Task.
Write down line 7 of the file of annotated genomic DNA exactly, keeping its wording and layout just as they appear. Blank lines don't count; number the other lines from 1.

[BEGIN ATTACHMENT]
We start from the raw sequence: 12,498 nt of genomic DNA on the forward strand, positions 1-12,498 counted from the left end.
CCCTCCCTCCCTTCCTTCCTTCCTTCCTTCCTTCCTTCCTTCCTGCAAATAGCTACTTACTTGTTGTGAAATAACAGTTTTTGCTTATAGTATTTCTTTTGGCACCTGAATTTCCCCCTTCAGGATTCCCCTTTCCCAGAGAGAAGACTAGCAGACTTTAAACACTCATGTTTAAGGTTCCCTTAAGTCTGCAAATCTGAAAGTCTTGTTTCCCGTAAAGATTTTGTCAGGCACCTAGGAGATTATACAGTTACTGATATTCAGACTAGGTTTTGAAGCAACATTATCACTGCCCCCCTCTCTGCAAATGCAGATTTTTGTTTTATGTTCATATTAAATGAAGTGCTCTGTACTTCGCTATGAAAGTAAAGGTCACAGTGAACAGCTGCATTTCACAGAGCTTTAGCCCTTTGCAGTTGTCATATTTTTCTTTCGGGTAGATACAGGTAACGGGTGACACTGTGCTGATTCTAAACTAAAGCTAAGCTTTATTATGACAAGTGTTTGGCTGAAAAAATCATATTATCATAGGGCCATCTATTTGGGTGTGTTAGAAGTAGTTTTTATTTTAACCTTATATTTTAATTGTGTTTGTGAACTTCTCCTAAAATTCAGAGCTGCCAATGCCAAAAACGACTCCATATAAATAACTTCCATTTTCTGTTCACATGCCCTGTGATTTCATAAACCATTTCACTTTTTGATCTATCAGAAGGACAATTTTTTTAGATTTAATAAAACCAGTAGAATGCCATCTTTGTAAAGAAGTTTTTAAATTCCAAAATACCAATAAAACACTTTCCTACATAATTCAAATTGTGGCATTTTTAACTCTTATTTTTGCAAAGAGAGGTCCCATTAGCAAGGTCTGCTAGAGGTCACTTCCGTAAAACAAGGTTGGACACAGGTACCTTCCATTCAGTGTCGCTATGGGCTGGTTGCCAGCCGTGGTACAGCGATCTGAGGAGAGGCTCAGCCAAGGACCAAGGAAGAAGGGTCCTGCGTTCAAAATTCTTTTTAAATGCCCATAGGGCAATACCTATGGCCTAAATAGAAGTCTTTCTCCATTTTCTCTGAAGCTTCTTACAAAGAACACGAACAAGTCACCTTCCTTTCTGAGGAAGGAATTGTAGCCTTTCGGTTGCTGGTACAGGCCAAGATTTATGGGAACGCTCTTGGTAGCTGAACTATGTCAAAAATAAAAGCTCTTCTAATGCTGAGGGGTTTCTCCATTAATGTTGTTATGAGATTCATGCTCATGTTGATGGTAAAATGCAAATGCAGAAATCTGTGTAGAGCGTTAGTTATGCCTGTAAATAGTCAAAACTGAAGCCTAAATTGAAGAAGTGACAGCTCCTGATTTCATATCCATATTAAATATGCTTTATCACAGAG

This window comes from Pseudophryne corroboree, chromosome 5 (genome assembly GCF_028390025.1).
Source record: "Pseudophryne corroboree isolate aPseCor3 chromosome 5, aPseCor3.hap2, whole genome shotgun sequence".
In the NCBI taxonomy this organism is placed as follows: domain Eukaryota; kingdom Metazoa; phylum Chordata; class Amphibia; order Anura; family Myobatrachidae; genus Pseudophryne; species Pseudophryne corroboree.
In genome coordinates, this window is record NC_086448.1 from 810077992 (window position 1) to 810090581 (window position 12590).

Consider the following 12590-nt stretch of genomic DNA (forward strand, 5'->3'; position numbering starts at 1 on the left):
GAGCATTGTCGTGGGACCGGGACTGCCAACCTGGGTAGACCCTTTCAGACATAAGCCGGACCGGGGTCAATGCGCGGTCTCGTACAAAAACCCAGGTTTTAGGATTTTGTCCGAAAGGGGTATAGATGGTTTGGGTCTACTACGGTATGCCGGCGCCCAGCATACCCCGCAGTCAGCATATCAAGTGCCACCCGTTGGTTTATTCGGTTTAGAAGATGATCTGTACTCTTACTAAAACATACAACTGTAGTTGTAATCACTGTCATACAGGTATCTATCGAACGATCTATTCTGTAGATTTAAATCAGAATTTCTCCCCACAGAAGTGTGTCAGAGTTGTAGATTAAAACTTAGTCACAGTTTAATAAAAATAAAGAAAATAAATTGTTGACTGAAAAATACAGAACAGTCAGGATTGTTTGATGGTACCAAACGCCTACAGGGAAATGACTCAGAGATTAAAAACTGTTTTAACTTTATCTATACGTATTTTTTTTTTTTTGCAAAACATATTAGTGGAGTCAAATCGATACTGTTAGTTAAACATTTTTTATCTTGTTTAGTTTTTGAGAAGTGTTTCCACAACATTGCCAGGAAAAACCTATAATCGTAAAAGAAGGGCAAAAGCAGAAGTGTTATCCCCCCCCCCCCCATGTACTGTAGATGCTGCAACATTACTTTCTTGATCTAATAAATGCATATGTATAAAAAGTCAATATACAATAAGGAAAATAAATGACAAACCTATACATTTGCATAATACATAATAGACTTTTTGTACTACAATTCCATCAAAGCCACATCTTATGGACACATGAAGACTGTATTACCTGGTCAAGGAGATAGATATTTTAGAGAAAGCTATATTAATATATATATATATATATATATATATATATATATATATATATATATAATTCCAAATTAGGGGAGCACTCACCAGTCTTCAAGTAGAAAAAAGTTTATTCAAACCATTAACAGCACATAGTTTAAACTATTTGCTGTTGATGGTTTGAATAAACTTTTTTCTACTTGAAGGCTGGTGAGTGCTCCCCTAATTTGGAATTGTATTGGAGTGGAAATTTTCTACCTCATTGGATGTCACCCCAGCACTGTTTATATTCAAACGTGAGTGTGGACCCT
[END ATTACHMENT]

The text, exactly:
Consider the following 12590-nt stretch of genomic DNA (forward strand, 5'->3'; position numbering starts at 1 on the left):